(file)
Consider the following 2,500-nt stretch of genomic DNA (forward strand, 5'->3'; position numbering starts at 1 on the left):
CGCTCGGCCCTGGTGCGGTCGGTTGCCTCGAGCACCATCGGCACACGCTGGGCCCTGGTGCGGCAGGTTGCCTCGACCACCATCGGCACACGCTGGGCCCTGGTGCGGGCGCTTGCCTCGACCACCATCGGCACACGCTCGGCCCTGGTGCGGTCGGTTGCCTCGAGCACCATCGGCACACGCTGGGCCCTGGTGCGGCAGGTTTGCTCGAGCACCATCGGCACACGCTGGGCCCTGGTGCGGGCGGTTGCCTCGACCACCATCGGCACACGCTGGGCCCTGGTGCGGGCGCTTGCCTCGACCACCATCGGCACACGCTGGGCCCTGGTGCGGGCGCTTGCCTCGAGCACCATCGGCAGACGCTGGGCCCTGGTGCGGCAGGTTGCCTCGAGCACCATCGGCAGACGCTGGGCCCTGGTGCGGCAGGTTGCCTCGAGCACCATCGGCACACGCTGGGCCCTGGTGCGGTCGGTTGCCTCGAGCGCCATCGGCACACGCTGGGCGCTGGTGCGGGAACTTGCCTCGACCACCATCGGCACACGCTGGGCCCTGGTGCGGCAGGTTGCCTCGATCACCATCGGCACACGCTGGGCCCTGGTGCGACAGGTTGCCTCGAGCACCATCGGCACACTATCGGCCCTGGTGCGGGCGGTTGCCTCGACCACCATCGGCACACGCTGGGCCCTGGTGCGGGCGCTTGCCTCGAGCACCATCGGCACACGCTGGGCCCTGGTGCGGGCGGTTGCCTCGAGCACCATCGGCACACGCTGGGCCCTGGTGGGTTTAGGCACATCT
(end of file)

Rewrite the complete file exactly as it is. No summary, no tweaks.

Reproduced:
Consider the following 2,500-nt stretch of genomic DNA (forward strand, 5'->3'; position numbering starts at 1 on the left):
CGCTCGGCCCTGGTGCGGTCGGTTGCCTCGAGCACCATCGGCACACGCTGGGCCCTGGTGCGGCAGGTTGCCTCGACCACCATCGGCACACGCTGGGCCCTGGTGCGGGCGCTTGCCTCGACCACCATCGGCACACGCTCGGCCCTGGTGCGGTCGGTTGCCTCGAGCACCATCGGCACACGCTGGGCCCTGGTGCGGCAGGTTTGCTCGAGCACCATCGGCACACGCTGGGCCCTGGTGCGGGCGGTTGCCTCGACCACCATCGGCACACGCTGGGCCCTGGTGCGGGCGCTTGCCTCGACCACCATCGGCACACGCTGGGCCCTGGTGCGGGCGCTTGCCTCGAGCACCATCGGCAGACGCTGGGCCCTGGTGCGGCAGGTTGCCTCGAGCACCATCGGCAGACGCTGGGCCCTGGTGCGGCAGGTTGCCTCGAGCACCATCGGCACACGCTGGGCCCTGGTGCGGTCGGTTGCCTCGAGCGCCATCGGCACACGCTGGGCGCTGGTGCGGGAACTTGCCTCGACCACCATCGGCACACGCTGGGCCCTGGTGCGGCAGGTTGCCTCGATCACCATCGGCACACGCTGGGCCCTGGTGCGACAGGTTGCCTCGAGCACCATCGGCACACTATCGGCCCTGGTGCGGGCGGTTGCCTCGACCACCATCGGCACACGCTGGGCCCTGGTGCGGGCGCTTGCCTCGAGCACCATCGGCACACGCTGGGCCCTGGTGCGGGCGGTTGCCTCGAGCACCATCGGCACACGCTGGGCCCTGGTGGGTTTAGGCACATCT